Out of the rubble: video
Two years on
Communities across Haiti are getting their lives back on track following the devastating earthquake in Haiti, two years ago. Australian Red Cross ran an appeal, contributing to the overall international Red Cross work supporting communities as they recover.
The Haiti earthquake killed up to 230,000 people and left 1.5 million people homeless, according to the Government of Haiti. Since the earthquake struck, in total, well over a million people have been assisted by Red Cross.
Communities in the capital Port-au-Prince and many regional areas have been assisted with vital relief supplies such as food and water, shelter and hygiene and other health services.
The progress of reconstruction increased significantly in 2011. Shelter support has gathered momentum and Red Cross has reached over 22,000 vulnerable families - close to 100,000 people - with a safe and improved shelter solution.
Basic humanitarian needs remain for many of Haiti's most vulnerable communities, including the half a million people who remain in camps. Supporting families to move home is a priority but this will take time for communities to be involved in their housing solutions.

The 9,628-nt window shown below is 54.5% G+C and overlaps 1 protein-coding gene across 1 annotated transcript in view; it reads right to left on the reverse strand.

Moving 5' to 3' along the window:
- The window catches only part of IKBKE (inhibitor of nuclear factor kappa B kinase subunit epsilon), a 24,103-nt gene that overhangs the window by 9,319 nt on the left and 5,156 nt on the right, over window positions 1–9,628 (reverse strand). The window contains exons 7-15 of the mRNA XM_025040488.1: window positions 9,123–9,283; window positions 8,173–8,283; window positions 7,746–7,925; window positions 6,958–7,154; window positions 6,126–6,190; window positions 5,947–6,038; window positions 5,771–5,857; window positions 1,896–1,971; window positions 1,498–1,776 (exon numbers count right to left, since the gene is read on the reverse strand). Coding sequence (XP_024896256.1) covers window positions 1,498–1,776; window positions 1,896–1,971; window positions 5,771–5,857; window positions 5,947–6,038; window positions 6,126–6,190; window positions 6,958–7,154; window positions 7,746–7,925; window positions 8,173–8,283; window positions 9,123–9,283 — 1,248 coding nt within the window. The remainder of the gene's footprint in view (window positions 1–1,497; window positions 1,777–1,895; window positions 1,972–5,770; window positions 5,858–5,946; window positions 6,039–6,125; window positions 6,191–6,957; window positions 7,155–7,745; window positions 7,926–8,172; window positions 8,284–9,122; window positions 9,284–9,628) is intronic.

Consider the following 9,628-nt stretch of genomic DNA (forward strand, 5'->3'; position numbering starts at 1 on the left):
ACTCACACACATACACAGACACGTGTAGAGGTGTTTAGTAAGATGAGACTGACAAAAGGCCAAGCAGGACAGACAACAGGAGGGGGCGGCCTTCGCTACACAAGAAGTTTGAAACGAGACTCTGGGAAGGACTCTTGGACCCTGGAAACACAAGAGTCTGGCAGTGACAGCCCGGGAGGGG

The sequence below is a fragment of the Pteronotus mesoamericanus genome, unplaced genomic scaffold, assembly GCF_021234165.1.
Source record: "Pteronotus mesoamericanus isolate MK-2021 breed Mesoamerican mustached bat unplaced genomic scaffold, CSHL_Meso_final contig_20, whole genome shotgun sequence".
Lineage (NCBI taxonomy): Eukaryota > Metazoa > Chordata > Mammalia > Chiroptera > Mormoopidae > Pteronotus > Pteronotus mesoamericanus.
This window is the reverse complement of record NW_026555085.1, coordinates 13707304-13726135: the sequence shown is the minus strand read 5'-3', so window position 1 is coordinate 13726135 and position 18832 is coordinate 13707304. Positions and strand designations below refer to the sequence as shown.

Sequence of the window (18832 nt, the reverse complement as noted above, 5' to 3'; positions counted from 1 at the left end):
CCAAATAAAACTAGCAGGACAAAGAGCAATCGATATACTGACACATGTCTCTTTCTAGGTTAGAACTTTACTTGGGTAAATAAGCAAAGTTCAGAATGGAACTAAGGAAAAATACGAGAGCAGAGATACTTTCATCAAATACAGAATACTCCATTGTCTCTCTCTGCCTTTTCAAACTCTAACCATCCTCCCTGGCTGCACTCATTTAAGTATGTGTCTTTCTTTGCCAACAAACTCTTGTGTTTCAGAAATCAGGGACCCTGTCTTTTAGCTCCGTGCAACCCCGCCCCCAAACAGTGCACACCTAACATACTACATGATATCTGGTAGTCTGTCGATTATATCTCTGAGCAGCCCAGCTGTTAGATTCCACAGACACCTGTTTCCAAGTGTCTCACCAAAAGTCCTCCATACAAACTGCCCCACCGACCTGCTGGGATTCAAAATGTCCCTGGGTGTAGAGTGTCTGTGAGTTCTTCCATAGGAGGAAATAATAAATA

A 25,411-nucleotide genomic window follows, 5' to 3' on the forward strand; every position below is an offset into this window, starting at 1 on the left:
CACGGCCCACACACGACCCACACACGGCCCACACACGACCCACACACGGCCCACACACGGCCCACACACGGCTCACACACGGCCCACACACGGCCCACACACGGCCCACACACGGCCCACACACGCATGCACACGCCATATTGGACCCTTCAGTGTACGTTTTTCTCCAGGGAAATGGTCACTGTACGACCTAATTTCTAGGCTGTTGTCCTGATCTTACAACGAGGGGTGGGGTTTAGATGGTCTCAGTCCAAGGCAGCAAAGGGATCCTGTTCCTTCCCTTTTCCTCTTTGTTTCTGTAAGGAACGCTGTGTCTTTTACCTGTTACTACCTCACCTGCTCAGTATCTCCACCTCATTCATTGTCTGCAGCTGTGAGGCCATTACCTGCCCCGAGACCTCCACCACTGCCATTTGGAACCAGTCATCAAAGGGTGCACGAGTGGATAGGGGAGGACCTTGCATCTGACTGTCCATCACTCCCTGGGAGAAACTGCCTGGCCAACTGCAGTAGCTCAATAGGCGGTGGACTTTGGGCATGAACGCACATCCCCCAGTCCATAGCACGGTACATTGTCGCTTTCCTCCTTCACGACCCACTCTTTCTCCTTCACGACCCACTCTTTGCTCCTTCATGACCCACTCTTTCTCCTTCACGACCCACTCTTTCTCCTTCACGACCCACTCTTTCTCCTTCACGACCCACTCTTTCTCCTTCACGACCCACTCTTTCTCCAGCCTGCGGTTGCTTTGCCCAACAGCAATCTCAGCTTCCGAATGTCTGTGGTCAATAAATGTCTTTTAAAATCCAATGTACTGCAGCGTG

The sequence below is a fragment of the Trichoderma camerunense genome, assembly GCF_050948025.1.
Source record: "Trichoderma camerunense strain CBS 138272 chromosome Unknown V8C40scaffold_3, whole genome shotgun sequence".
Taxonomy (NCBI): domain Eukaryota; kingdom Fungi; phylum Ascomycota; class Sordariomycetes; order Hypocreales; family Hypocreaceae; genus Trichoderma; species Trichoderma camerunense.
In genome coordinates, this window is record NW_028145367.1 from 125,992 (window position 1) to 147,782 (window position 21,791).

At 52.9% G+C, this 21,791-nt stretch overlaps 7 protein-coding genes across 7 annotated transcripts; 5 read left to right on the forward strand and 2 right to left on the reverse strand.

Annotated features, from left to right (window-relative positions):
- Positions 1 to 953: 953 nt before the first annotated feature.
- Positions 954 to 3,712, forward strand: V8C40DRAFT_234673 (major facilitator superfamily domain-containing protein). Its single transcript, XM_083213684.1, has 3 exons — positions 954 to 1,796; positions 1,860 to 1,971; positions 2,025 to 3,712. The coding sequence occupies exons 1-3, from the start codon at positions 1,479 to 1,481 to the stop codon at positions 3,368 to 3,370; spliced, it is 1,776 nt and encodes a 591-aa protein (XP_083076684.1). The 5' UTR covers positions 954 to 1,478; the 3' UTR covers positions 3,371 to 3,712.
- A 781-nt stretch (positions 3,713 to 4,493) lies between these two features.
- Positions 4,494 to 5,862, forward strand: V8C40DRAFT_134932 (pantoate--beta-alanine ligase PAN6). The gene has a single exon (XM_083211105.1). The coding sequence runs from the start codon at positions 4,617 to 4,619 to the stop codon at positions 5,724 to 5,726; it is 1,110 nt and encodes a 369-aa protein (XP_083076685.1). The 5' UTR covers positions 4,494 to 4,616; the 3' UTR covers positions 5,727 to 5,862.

Red Cross Red Crescent recovery programs are shifting away from providing relief items such as tarpaulins and blankets, to supporting communities with their livelihoods, to cope emotionally, be better prepared for future disasters and take ownership of their recovery.
Recovery takes time … time to clear rubble, time to rebuild homes and community infrastructure, time to repair broken water sources and time to restart livelihoods.
Red Cross is ensuring that the affected communities are involved in their recovery, every step of the way.
The long-term recovery of Haiti will also be reliant on long-term development planning led by the Haitian government.
Red Cross is working with a range of government agencies and non-government organisations in the coming years to support long-term national recovery plans.
The Haiti earthquake 2010 Appeal is closed but we still need your support for erveryday international emergencies work and to help communities recover from disasters.
How you can help.
Photos: Australian Red Cross/Antony Balmain